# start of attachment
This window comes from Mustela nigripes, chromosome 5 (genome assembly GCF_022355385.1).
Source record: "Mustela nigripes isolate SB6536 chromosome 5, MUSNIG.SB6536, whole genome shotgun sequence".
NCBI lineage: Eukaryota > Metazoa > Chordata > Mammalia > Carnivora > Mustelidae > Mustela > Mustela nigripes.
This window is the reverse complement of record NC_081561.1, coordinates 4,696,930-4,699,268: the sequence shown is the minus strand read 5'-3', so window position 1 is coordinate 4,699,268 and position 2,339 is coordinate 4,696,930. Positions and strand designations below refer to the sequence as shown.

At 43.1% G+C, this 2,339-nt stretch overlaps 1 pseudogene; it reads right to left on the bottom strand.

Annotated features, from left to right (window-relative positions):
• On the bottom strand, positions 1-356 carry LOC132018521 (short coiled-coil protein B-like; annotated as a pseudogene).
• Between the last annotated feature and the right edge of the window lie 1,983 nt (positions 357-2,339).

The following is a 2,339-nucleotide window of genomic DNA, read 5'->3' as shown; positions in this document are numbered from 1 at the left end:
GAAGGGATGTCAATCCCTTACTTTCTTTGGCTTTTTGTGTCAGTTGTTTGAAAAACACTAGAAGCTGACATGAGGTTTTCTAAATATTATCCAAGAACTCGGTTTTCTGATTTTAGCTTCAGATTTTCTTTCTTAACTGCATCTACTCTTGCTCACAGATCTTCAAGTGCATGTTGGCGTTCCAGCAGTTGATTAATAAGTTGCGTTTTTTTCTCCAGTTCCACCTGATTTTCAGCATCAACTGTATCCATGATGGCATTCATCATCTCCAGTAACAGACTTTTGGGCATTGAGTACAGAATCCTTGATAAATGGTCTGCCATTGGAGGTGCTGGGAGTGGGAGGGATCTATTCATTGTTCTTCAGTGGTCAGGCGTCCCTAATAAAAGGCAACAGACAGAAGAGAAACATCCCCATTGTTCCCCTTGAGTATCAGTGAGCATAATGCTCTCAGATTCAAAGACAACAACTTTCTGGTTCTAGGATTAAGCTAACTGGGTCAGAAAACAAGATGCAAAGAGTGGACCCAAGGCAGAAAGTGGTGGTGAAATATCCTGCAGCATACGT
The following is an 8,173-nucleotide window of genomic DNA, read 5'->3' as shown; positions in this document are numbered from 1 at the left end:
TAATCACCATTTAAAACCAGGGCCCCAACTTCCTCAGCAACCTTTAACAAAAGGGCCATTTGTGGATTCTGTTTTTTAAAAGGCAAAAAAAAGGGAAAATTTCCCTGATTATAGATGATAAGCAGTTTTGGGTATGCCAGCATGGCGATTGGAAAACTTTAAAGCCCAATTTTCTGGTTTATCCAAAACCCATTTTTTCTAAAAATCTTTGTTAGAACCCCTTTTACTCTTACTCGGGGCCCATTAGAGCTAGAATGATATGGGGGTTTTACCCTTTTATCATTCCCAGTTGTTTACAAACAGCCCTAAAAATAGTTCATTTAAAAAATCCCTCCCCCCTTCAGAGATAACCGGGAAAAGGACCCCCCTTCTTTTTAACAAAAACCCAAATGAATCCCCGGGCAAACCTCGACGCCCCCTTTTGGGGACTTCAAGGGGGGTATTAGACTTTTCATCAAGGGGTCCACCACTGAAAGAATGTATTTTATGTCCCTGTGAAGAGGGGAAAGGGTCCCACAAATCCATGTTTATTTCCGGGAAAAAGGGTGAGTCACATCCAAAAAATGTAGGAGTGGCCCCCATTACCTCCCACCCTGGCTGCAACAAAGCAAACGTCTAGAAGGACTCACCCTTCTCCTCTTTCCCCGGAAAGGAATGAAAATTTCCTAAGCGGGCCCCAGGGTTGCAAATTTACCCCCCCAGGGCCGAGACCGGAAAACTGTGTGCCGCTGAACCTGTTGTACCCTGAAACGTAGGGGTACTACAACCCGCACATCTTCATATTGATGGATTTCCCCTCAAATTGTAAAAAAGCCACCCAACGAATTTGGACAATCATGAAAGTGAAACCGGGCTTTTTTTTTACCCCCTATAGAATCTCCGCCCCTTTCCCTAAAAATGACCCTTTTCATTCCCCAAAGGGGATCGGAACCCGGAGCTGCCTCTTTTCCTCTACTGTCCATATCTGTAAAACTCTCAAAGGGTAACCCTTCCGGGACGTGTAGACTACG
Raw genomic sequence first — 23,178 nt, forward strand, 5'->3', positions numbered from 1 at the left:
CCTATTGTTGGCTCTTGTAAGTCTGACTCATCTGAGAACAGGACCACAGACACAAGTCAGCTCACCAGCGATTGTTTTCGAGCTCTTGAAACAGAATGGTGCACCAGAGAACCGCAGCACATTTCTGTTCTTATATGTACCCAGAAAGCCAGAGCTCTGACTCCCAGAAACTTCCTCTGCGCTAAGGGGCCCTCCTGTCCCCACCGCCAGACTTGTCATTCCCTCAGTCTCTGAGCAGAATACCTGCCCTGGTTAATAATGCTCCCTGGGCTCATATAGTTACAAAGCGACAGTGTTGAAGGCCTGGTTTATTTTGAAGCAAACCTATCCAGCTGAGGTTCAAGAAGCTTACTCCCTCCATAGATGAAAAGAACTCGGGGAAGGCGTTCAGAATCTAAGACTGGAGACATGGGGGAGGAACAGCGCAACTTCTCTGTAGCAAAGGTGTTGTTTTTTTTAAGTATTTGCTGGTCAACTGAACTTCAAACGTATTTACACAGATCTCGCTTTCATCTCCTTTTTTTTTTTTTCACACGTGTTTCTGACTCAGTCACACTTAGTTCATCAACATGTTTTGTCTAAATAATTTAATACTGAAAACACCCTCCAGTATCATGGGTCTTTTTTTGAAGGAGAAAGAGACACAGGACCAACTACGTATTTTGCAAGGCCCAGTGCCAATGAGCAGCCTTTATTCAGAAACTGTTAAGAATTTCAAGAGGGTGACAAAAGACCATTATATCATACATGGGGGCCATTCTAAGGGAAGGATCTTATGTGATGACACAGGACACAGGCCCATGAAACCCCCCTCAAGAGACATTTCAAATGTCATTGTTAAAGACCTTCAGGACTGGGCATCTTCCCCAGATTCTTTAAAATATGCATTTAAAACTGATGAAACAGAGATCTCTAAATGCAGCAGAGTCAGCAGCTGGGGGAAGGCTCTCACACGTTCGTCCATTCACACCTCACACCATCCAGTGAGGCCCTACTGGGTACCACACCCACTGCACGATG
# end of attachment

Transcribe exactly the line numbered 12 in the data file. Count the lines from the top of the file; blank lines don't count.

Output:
TAATCACCATTTAAAACCAGGGCCCCAACTTCCTCAGCAACCTTTAACAAAAGGGCCATTTGTGGATTCTGTTTTTTAAAAGGCAAAAAAAAGGGAAAATTTCCCTGATTATAGATGATAAGCAGTTTTGGGTATGCCAGCATGGCGATTGGAAAACTTTAAAGCCCAATTTTCTGGTTTATCCAAAACCCATTTTTTCTAAAAATCTTTGTTAGAACCCCTTTTACTCTTACTCGGGGCCCATTAGAGCTAGAATGATATGGGGGTTTTACCCTTTTATCATTCCCAGTTGTTTACAAACAGCCCTAAAAATAGTTCATTTAAAAAATCCCTCCCCCCTTCAGAGATAACCGGGAAAAGGACCCCCCTTCTTTTTAACAAAAACCCAAATGAATCCCCGGGCAAACCTCGACGCCCCCTTTTGGGGACTTCAAGGGGGGTATTAGACTTTTCATCAAGGGGTCCACCACTGAAAGAATGTATTTTATGTCCCTGTGAAGAGGGGAAAGGGTCCCACAAATCCATGTTTATTTCCGGGAAAAAGGGTGAGTCACATCCAAAAAATGTAGGAGTGGCCCCCATTACCTCCCACCCTGGCTGCAACAAAGCAAACGTCTAGAAGGACTCACCCTTCTCCTCTTTCCCCGGAAAGGAATGAAAATTTCCTAAGCGGGCCCCAGGGTTGCAAATTTACCCCCCCAGGGCCGAGACCGGAAAACTGTGTGCCGCTGAACCTGTTGTACCCTGAAACGTAGGGGTACTACAACCCGCACATCTTCATATTGATGGATTTCCCCTCAAATTGTAAAAAAGCCACCCAACGAATTTGGACAATCATGAAAGTGAAACCGGGCTTTTTTTTTACCCCCTATAGAATCTCCGCCCCTTTCCCTAAAAATGACCCTTTTCATTCCCCAAAGGGGATCGGAACCCGGAGCTGCCTCTTTTCCTCTACTGTCCATATCTGTAAAACTCTCAAAGGGTAACCCTTCCGGGACGTGTAGACTACG